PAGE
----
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6 yr old DD still has a dummy
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Pyromare98 · 05/08/2019 14:45

More of a WWYD I suppose. Name change for this as I'm v.embarrassed. I must concede that my 6 year old DD still has a dummy at bedtime. I know what you must be thinking, but she is only allowed it strictly to go to sleep, it helps her wind down right before bed. She is very aware that she is far too old for it, and would be mortified if anyone found out about it, (only me, DH, her brother, and her grandparents know that she still has one.) We have tried many times to get her to give it up but it's always a massive struggle, we've had visits for the dummy fairy, and santa to take them away, we've read books about giving it up, and once we even 'forgot' it when we came back from holiday. But everytime she just gets so upset.

We saw on the one show the other night, this woman that helps children give up the dummy in five days. We watched it together and she saw children, much younger than her, give up there dummies with very little fuss. We discussed this with her, and she said that she wanted to go to bed without a dummy, starting on Sunday, (last night.) She was very excited for this, until she got into bed. She then started to sob, saying she missed her dummy, begging us to let her have it. She eventually fell asleep after 3 hours of crying, I even heard her in the night, softly sobbing. It was heartbreaking. This morning I told her how well she had done, but she just asked if she could have a dummy tonight.

DH and I are conflicted, on one hand she's way too old for it, on the other, what's the harm? It hasn't effected her teeth, as the dentist has assured me, and her speech is fantastic. One second she wants to be a big girl and give it up, which we are here to help and support her for, the next minute she just wants her dummy.
I feel so evil for not letting her have it, should I just give her the dummy?
Help.

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Zsazsavonkittenminx · 05/08/2019 14:47

OP I am in the same boat, exactly the same age dd. I am wondering what on earth to do.

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plunkplunkfizz · 05/08/2019 14:47

If she decided she preferred not to go to school and sobbed her heart out you would still send her. You need to toughen up.

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shadowloveragain · 05/08/2019 14:48

I also agree you need to toughen up and stick with it. Things will get easier eventually but at 6 years old she really doesn't need it.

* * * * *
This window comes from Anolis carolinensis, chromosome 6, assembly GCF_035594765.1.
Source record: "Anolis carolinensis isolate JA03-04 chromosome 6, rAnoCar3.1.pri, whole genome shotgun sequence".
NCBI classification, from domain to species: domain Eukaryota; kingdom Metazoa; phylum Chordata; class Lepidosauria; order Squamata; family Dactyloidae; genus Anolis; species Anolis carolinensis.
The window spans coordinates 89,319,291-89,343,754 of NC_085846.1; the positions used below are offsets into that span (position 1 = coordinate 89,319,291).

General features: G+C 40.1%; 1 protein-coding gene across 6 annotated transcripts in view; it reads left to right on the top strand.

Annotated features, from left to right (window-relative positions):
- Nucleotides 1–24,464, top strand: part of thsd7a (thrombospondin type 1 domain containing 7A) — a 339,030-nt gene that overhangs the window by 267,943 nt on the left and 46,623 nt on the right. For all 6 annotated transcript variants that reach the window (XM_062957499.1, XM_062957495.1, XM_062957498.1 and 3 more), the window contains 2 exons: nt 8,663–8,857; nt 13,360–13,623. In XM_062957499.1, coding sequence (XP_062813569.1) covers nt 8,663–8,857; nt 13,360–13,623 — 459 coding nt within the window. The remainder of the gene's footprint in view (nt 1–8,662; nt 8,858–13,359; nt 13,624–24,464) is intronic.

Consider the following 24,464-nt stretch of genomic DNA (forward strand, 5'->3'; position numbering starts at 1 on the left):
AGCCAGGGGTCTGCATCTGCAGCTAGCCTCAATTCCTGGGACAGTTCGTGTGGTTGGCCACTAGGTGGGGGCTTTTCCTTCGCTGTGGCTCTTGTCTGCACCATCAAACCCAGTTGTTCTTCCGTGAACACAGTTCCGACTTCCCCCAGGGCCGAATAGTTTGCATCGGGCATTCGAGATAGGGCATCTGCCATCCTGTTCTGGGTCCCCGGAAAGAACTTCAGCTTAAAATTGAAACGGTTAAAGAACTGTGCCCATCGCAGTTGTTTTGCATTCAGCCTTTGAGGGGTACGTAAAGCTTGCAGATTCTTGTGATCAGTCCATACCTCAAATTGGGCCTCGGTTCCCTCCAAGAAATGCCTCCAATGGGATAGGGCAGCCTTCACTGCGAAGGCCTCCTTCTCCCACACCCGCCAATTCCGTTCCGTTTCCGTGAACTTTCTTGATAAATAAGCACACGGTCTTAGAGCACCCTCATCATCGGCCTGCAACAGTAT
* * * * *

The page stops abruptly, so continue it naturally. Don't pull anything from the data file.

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AnneLovesGilbert · 05/08/2019 14:48

Does she have another comforter like a blanket or a cuddly toy that would make her feel cosy and help her settle at night?

It sounds like she wants to give it up so worth persevering but I feel for you both.

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mintplum · 05/08/2019 14:49

From experience your only option is to throw it away. She will get used to sleeping without.

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bettybyebye · 05/08/2019 14:49

As you have got through the first night without it I think i’d be tempted to carry on.

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YouCantBeSadHoldingACupcake · 05/08/2019 14:50

Throw it away so it is not an option anymore. She really is too old for it

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Landlubber2019 · 05/08/2019 14:50

This is poor parenting on your behalf, you need to be consistent with boundaries and supportive when she finds these boundaries difficult, without giving in.

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lmusic87 · 05/08/2019 14:51

I think this has been made worse because its carried on for so long, at 2 or 3 its not the end of the world. I had mine taken away very early because everyone was worried about a child's teeth.

Why not try a rewards chart?

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AnastasiaVonBeaverhausen · 05/08/2019 14:51

To be blunt, if my kids could do it at 2, yours can do it at 6. Yes it's horrible hearing them unsettled in the night but inside a week she will be fine. She just has to relearn how to go to sleep. The longer you leave it the worse it will be. She's only a few years off sleepovers etc. What then? You genuinely aren't doing her any favours by keeping this up as you're potentially setting her up for sleep problems later on. It's good sleep "hygiene" to ensure that you don't need to rely on anything to help you fall asleep.

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bearboat · 05/08/2019 14:51

I'm not as cold hearted as the people telling you to toughen up. It must very hard for her, poor thing. I sucked my thumb until I was around 10 and nobody could throw that away so I kept on going until I was ready to stop. Sorry don't have any advice....